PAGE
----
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September 9, 1939

ABNORMAL MOVEMENTS FOLLOWING INJURY TO THE FACIAL NERVE

JAMA. 1939;113(11):1003-1008. doi:10.1001/jama.1939.02800360017006
Abstract

Abnormal movements of the face following recovery from toxic neuritis of the facial nerve (Bell's palsy) are much more common than is generally supposed. Patients who recover from traumatic lesions to the nerve invariably show abnormal associated movements of the facial musculature and often have annoying tics on the affected side of the face.1 Some patients, after the disappearance of the paralysis, suffer from sweating and excessive lacrimation on the injured side while eating (crocodile tear syndrome2).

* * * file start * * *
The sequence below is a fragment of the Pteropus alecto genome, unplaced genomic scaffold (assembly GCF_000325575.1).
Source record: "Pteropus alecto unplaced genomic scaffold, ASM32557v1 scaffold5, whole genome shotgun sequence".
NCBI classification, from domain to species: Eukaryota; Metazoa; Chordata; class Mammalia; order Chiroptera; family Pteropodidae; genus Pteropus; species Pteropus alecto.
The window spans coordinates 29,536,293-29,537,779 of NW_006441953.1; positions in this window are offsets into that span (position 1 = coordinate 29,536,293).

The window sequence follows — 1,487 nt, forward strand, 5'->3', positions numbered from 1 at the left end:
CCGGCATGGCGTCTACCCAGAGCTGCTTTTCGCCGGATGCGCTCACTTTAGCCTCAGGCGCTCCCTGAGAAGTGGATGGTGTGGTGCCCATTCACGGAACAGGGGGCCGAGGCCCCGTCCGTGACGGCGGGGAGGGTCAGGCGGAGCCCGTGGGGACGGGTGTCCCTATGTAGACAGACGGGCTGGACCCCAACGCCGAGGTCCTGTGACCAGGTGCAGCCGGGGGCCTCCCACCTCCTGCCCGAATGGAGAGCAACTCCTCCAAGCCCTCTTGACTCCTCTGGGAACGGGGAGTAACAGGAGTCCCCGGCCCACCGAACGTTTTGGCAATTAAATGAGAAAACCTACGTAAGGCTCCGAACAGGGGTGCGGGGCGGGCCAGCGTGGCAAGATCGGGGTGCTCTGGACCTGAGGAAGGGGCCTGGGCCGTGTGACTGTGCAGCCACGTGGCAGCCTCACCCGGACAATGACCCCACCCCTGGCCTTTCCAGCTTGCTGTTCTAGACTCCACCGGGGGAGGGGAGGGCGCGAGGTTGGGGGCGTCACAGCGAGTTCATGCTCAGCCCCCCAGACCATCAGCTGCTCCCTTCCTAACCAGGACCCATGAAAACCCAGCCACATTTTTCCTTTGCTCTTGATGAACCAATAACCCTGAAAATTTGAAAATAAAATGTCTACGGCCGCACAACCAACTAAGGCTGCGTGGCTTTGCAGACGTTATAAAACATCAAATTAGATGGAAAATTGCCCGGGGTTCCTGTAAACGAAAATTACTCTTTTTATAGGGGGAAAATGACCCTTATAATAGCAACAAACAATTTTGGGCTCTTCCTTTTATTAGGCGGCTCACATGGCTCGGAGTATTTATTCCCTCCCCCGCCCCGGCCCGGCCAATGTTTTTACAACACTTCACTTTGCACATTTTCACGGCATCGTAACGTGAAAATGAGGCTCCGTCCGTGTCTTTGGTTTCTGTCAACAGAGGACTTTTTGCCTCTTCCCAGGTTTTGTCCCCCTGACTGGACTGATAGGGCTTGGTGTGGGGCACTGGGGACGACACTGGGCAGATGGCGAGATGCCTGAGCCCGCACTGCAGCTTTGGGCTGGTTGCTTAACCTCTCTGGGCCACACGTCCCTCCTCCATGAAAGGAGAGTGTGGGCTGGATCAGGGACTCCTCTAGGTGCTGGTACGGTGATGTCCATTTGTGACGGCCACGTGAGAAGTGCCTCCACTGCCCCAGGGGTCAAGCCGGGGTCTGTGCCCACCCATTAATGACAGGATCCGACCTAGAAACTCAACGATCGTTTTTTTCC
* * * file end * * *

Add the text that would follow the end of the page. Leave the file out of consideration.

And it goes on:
Opinions as to the cause of these phenomena have been divergent. One school maintained that the ticlike movements are central in origin and the other that they are peripheral. Unfortunately, the two most assiduous workers in this field, the late Dr. Arthur B. Duel and the late Sir Charles Ballance, while studying facial nerve grafts disagreed as to the origin of the ticlike movements and, on different sides of the ocean,

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